A preprint, an unpublished non peer-reviewed paper posted to medRxiv, looked at estrogen levels and risk of COVID-19.
Dr Melanie Davies, Consultant Gynaecologist, University College London Hospitals & member of Medical Advisory Council, British Menopause Society, said:
“As men are more likely than women to develop severe COVID-19 infection, there is an interesting theory that oestrogen might be protecting women. But no conclusions can be drawn about estrogen use and COVID-19 severity from this report. There are some important caveats. The data are collected on an app and are self-reported, which brings bias into the study as different groups of people may not use the app equally. This is a preprint of the study findings, so it has not undergone the process of peer-review and there may need to be changes.”
Dr Richard Quinton, Consultant and Senior Lecturer in Endocrinology, Royal Victoria Infirmary, Newcastle, and Newcastle University & a member of the Society of Endocrinology, said:
“A limitation is that this is based on symptoms, rather than proven Covid-19.
“Also, the findings are not entirely coherent with each other. Their data on postmenopausal women suggests that, although they are at higher risk of risk of developing serious complications of COVID-19, taking oestrogen-based HRT is not associated with any benefit; if anything slightly the opposite.
“Also, we know that risk of serious Covid-19 disease increases with age (although for each age-band, males have around 3-fold greater risk), so as postmenopausal women are typically older then premenopausal women, these observations might still simply reflect age-effect.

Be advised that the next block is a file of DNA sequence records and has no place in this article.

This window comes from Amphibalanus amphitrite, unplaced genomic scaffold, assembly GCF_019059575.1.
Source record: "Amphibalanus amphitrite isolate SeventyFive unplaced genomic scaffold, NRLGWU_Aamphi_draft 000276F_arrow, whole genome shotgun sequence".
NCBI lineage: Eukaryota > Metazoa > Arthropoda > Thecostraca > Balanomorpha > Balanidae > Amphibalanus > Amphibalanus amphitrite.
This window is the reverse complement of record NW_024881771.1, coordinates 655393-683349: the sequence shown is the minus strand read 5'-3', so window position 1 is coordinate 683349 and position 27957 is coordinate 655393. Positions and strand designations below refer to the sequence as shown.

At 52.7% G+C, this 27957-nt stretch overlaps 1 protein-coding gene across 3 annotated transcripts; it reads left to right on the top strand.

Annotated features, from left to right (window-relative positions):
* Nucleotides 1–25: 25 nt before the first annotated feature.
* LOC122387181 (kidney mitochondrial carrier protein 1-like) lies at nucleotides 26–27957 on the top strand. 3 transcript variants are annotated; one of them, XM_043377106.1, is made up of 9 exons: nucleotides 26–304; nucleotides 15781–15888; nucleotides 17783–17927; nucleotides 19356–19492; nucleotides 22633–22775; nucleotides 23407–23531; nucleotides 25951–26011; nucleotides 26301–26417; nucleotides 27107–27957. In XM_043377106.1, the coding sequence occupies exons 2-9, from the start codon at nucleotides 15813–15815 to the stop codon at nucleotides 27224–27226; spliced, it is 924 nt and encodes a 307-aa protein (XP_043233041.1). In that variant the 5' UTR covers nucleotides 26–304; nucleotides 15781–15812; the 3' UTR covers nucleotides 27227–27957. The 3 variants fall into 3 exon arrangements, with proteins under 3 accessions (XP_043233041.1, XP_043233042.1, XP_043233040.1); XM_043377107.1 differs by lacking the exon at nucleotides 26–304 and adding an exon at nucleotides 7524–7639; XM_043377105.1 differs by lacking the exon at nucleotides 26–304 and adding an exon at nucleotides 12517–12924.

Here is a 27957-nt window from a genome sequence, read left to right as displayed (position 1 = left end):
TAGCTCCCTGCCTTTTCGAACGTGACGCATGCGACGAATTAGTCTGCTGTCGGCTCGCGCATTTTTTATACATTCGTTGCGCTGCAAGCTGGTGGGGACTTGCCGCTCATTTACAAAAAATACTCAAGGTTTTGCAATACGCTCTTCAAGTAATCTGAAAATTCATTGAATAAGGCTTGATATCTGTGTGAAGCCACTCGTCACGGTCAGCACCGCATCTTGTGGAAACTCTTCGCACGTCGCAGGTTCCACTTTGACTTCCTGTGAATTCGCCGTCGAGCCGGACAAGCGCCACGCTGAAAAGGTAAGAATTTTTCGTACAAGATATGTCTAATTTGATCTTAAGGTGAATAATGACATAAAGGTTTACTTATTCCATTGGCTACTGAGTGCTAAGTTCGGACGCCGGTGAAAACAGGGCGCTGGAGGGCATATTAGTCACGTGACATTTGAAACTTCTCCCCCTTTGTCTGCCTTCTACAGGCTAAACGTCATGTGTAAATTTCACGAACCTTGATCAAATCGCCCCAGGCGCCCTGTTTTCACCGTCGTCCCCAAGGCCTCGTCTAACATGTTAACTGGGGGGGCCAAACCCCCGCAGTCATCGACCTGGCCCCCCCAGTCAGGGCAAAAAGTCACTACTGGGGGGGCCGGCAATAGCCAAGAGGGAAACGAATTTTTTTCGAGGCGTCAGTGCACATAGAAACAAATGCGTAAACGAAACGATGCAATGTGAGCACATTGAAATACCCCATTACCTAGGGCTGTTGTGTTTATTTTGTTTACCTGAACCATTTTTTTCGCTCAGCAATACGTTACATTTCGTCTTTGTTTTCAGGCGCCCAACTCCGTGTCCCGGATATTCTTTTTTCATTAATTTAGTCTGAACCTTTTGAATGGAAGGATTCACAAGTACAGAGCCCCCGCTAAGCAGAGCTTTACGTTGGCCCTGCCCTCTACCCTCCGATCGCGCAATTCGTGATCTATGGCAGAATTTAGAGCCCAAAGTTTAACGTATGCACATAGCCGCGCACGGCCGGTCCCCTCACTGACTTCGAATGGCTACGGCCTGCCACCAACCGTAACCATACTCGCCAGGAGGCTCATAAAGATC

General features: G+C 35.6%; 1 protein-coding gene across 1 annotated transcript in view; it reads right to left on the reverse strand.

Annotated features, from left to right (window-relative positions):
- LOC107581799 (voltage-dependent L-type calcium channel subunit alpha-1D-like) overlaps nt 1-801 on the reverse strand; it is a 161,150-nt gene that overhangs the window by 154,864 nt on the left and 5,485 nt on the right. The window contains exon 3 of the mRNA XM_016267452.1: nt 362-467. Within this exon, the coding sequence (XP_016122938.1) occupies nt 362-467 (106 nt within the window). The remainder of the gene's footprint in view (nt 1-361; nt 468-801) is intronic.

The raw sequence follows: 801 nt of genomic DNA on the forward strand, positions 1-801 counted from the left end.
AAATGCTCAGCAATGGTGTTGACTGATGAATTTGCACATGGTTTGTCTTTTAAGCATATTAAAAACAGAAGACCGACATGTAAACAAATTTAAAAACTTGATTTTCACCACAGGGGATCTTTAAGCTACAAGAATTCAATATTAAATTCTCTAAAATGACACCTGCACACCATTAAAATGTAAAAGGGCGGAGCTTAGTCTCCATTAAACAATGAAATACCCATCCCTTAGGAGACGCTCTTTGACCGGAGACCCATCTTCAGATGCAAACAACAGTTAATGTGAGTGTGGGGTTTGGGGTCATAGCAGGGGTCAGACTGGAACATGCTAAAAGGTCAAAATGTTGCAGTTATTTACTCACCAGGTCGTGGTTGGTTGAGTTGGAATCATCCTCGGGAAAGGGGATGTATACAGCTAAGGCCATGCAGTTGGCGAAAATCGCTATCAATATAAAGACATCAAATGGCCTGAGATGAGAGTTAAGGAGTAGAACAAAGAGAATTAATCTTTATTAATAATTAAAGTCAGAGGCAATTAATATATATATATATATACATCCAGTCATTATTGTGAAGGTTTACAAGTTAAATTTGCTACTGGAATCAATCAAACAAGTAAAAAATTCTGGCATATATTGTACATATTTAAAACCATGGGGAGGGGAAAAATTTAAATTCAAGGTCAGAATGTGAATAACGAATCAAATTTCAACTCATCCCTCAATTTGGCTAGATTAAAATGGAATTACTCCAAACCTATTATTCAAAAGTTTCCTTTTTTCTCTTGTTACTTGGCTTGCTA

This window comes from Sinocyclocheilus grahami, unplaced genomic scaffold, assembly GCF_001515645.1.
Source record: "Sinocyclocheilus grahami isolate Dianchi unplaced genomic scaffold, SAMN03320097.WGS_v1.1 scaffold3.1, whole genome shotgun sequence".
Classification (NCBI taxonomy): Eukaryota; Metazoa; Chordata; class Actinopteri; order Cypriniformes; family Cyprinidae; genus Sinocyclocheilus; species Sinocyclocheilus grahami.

“The COCP observation is interesting, but if true, would necessarily imply a benefit from suppressing the body’s production of endogenous 17,beta,oestradiol and replacing this with the synthetic oestrogen ethinylestradiol, for which there isn’t really any mechanistic explanation.”
Dr Edward Morris, President of the Royal College of Obstetricians and Gynaecologists, said:
“This epidemiological study alone does not provide enough information about the impact of hormones on COVID-19 severity. Further research is required to fully ascertain the impact of the different types of hormone replacement therapy (HRT) and the combined oral contraceptive pill (COCP) on the severity and experienced symptoms of COVID-19 among women.”
Mr Haitham Hamoda, Consultant Gynaecologist & Chair of the British Menopause Society, said:
“This pre-print does not provide conclusive evidence that hormone replacement therapy (HRT) and the combined oral contraceptive pill (COCP) impact COVID-19 severity. As research is limited in this area we feel that for those women currently using these preparations the benefits of HRT and COCP outweigh any possible impact that they may have on COVID-19. Overall, this is an interesting concept which requires further research.”
All our previous output on this subject can be seen at this weblink: www.sciencemediacentre.org/tag/covid-19